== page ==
|Publisher||Faber and Faber|
|Date Published||07 May 2015|
Rising criminal lawyer Keira Lynch can break a vicious Eastern European prostitution ring – if she can keep her client alive long enough to give evidence. But those behind the whoremasters will kill to protect their secret.
The fierce energy and bold use of language that drives this book cannot disguise the fact that it is basically a script for a Hollywood B movie thriller – confusing by its sheer pace and substituting blood for brainpower. It even has a tick-box cast: a brilliant young female criminal lawyer with a dark secret, vicious Eastern European villains, a leavening of home-grown Glasgow hoods, a caricature hit-man, corrupt officialdom, the IRA, rogue CIA men, a stereotypical Irish priest, a junkie crook with a heart of gold, a touch of the supernatural, and sordid sex. All that is needed to turn this into Jasmine Bond is a maniacal would-be world dictator and Cubby Broccoli to produce it!
Keira Lynch is a Glasgow lawyer building a reputation among the criminal fraternity as an advocate to trust. She agrees to defend a runaway hooker who knocked out and robbed an undercover CIA agent. The woman’s Serbian bosses want to silence her – and the CIA have their own dark ops interests to protect at any cost.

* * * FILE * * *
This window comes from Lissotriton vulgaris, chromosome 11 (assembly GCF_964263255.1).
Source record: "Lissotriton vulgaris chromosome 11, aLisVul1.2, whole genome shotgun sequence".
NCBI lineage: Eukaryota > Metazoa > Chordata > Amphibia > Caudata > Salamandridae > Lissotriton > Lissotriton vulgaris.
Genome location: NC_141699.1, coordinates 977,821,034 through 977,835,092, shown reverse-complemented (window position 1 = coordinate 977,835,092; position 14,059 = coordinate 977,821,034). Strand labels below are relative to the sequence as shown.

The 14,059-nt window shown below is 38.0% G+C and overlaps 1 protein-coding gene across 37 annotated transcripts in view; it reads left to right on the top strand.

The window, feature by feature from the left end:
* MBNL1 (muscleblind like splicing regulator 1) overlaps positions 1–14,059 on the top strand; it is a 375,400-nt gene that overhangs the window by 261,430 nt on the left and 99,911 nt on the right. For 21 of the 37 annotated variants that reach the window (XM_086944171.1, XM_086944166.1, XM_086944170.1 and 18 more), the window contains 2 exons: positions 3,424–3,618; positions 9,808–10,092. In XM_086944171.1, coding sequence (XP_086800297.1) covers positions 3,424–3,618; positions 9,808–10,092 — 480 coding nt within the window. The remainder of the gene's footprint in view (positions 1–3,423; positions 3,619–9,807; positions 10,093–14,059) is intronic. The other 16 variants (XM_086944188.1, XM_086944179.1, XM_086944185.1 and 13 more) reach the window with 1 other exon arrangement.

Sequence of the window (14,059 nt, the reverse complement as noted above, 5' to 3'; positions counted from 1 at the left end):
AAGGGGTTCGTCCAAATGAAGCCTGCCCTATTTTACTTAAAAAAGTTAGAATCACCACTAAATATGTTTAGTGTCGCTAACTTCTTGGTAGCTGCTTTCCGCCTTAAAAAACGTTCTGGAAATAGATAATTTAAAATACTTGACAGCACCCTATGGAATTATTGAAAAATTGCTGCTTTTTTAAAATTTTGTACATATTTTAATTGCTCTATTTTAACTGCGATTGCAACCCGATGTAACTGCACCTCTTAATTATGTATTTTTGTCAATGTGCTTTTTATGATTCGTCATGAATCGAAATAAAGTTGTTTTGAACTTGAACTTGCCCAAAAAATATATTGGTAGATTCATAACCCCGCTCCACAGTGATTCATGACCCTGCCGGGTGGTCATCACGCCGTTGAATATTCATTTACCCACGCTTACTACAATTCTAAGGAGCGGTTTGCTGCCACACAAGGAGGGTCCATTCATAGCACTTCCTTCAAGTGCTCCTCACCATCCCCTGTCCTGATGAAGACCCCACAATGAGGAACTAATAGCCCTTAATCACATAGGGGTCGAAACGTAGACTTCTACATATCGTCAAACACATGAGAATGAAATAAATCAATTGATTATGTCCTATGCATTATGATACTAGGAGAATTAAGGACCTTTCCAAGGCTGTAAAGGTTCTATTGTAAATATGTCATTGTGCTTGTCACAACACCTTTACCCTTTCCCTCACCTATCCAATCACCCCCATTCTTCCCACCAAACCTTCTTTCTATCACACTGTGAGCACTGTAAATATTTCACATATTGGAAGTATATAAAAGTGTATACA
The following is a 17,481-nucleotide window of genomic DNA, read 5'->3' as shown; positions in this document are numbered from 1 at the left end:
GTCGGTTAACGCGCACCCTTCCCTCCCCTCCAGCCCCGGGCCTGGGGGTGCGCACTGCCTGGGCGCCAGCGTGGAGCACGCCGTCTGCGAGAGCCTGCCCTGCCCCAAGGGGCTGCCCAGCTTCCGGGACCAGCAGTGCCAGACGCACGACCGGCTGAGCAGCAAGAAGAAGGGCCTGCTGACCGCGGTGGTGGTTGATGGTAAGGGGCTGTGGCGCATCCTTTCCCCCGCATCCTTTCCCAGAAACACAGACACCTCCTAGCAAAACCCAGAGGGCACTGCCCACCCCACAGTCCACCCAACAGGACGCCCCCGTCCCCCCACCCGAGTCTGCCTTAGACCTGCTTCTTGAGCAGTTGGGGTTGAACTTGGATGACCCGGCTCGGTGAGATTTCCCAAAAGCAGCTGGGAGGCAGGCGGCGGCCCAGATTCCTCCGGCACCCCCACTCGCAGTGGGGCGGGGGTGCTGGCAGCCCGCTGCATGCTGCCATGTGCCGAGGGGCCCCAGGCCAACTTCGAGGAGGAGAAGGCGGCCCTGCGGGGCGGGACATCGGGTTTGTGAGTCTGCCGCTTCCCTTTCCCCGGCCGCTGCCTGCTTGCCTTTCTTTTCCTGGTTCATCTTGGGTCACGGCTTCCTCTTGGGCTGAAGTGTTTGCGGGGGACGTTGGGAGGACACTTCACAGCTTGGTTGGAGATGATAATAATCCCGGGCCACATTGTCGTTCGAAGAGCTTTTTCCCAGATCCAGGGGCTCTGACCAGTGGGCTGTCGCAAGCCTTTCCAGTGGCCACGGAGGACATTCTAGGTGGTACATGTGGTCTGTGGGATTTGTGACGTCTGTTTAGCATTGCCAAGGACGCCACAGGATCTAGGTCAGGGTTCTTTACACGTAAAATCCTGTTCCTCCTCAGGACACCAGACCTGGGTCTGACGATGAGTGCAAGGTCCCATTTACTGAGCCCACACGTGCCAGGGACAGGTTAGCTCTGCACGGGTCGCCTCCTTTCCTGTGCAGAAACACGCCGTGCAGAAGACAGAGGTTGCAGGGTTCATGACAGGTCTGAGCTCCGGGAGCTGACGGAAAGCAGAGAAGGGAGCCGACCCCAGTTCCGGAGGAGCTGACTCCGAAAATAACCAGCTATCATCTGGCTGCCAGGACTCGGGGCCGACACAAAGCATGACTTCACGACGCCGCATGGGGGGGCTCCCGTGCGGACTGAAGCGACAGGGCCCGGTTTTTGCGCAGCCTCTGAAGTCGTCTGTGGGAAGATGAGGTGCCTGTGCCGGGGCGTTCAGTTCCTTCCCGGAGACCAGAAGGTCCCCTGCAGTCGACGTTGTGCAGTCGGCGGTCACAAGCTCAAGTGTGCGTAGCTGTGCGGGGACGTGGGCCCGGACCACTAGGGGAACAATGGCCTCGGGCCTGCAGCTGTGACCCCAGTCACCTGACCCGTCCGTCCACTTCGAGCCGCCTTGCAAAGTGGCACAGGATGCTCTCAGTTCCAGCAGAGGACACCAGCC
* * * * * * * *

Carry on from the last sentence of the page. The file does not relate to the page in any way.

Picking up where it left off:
As bodies drop all over Glasgow – do try to keep count, I couldn’t – everybody wants Keira. She becomes a target, but no one, including her, knows whose target she is – or who, if anyone, is telling the truth.
Sinclair is a bleak writer. Sentimentality is not a word that appears in his vocabulary. Neither, in keeping with his all-action and jumpy Hollwood style, is much respect for accuracy. What professional killer puts three rounds into someone at a range of a few feet and fails to kill them? What young woman recovers from that kind of experience in a matter of weeks? What kind of police rank is abbreviated to DSI?
This is a tale about the survival of the fittest. Keira, the main protagonist is a survivor. Her character is powerful and well portrayed, even if her secret and some of her present skills are unrealistic.
Sinclair should not be dismissed as an actor trying to write. That would be unfair, because he really can and some of his descriptive passages are first class. And if you are into non-stop action and graphic portrayals of violence as a substitute for thought, you’ll enjoy this. But if, like me, you think Tartan Noir has become obsessed with writers trying to outdo each other in depravity and nastiness, you may want to give it a miss.
Reviewed 23 May 2015 by John Cleal